One of my early recipe posts was for orange infused sugar. I was making candied orange peel and I was left with about two cups of orange infused sugar. I found that this orange sugar was very good for giving recipes a sweet citrus flavor. A jar of this sugar now sits on my counter—next to the salt and pepper—ready to add as needed.
While this is an incredibly simple recipe—just orange zest and sugar—I have changed how I make it over the last five years. Originally, I used only the zest of one navel orange. Today, I use two or even three oranges. This change leads to its own problems—as the increased moisture tends to cause the sugar to clump into a solid mass.
Karl’s Orange Infused Sugar, Updated
2-3 large navel orange
1 cup white granulated sugar
1. Zest the oranges completely.
Tip: You may actually use any citrus fruit you like.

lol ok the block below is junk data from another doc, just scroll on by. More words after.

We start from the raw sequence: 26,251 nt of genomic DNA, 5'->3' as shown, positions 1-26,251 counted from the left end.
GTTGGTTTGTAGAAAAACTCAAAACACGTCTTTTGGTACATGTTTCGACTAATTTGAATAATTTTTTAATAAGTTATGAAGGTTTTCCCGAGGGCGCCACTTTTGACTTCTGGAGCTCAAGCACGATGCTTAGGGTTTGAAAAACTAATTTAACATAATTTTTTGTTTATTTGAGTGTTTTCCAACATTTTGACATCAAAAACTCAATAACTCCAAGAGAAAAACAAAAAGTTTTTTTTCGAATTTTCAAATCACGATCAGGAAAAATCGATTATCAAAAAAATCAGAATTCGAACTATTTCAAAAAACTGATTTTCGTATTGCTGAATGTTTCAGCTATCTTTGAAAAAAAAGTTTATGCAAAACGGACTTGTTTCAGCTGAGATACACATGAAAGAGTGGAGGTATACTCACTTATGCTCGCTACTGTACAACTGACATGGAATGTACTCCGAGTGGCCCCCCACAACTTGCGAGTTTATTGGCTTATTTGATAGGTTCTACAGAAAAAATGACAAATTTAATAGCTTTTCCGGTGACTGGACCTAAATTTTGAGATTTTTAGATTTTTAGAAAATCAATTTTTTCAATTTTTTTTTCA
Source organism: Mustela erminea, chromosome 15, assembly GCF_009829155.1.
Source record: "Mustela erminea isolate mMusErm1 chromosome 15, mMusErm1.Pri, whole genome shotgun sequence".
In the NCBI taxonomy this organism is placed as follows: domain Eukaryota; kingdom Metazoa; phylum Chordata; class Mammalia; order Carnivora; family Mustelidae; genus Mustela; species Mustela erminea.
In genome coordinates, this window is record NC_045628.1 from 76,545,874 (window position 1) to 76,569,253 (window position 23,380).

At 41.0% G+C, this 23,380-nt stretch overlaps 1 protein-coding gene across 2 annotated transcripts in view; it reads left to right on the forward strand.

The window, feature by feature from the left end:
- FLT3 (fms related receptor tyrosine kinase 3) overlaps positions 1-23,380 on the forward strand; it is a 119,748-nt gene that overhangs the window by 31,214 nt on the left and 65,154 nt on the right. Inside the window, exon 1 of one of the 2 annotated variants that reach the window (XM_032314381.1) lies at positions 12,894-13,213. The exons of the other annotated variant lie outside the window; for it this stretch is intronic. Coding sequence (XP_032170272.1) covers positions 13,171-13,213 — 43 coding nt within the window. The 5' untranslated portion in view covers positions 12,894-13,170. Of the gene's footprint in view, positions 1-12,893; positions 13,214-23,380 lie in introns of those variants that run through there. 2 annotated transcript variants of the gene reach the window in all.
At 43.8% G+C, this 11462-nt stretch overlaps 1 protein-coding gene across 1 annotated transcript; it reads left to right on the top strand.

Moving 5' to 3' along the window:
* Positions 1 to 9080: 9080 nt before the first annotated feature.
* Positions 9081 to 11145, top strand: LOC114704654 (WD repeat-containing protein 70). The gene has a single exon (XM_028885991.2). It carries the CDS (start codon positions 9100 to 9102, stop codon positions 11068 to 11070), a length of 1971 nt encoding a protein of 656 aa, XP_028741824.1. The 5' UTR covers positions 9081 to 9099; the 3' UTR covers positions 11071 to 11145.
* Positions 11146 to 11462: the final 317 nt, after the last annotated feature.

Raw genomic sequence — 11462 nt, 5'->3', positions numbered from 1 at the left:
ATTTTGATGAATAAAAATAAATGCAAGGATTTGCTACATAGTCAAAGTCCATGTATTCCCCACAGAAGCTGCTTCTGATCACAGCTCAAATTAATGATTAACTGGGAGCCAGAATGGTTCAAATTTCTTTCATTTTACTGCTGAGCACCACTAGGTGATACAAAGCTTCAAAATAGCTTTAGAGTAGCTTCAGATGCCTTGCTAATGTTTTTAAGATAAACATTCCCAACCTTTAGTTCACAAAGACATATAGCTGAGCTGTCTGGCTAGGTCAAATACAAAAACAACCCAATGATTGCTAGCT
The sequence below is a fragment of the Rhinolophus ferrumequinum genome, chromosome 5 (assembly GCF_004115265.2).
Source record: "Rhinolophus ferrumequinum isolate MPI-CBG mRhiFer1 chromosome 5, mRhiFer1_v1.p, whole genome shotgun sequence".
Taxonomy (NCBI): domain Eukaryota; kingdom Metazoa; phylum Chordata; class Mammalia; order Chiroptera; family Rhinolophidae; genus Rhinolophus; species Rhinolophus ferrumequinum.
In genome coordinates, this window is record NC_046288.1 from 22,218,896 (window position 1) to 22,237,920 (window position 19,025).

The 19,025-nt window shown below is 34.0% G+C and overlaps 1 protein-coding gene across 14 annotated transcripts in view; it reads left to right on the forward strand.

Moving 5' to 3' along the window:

Note: This process leaves you with several “naked” oranges to use in some other way. Fortunately for me, I have a daughter that will solve this problem for me. I have also segmented them for adding to salads.
2. Put the zest and sugar into a small open bowl and use a spatula to thoroughly mix the zest into the sugar.
Note: Once you zest an orange the complex compounds that make the peel bitter start to break down into smaller compounds that humans find flavorful.
3. Let the sugar in the bowl sit—open—on the counter for 1-2 weeks.
Tip: Once or twice a day chop and mix the sugar with the spatula.
Note: You do not want the sugar to turn into a solid, unbreakable block.
4 . When the sugar has dried out completely, put it in a standing blender and process it into a powder.
Tip: The blender leaves you with very finely pulverized sugar and zest. If you want a courser grain of sugar and you have a large mortar and pestle you may do this by hand.
Note: The point here is to not have large solid bits of sugar that will not dissolve in your baked goods—unless of course that is your goal. This happened in one of my early beer breads, the lumps of sugar did not dissolve and left my bread with crunchy bits of sugar throughout the loaf.
5. Put the sugar in an air tight jar
Note: Shake the jar about once a day to keep the sugar loose and separated. It will them be ready for any recipe that needs a quick boost of sweet orange flavor.